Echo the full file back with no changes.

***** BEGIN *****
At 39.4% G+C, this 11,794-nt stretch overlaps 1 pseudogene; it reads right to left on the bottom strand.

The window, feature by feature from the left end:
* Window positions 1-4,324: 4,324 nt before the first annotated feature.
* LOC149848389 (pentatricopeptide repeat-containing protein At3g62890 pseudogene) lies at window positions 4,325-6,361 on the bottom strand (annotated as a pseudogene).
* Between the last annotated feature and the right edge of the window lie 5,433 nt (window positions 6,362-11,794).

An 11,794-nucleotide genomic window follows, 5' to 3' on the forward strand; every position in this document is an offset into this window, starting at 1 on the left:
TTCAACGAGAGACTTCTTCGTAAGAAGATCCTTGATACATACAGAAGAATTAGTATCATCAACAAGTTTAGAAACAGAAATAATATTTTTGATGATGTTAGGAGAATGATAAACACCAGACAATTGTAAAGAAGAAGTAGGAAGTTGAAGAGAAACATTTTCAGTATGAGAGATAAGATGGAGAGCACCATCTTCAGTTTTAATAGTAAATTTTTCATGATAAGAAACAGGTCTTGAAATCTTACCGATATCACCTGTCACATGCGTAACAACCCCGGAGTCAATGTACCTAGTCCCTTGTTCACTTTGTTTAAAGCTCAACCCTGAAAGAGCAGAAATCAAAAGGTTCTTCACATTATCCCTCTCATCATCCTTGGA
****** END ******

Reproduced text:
At 39.4% G+C, this 11,794-nt stretch overlaps 1 pseudogene; it reads right to left on the bottom strand.

The window, feature by feature from the left end:
* Window positions 1-4,324: 4,324 nt before the first annotated feature.
* LOC149848389 (pentatricopeptide repeat-containing protein At3g62890 pseudogene) lies at window positions 4,325-6,361 on the bottom strand (annotated as a pseudogene).
* Between the last annotated feature and the right edge of the window lie 5,433 nt (window positions 6,362-11,794).

An 11,794-nucleotide genomic window follows, 5' to 3' on the forward strand; every position in this document is an offset into this window, starting at 1 on the left:
TTCAACGAGAGACTTCTTCGTAAGAAGATCCTTGATACATACAGAAGAATTAGTATCATCAACAAGTTTAGAAACAGAAATAATATTTTTGATGATGTTAGGAGAATGATAAACACCAGACAATTGTAAAGAAGAAGTAGGAAGTTGAAGAGAAACATTTTCAGTATGAGAGATAAGATGGAGAGCACCATCTTCAGTTTTAATAGTAAATTTTTCATGATAAGAAACAGGTCTTGAAATCTTACCGATATCACCTGTCACATGCGTAACAACCCCGGAGTCAATGTACCTAGTCCCTTGTTCACTTTGTTTAAAGCTCAACCCTGAAAGAGCAGAAATCAAAAGGTTCTTCACATTATCCCTCTCATCATCCTTGGA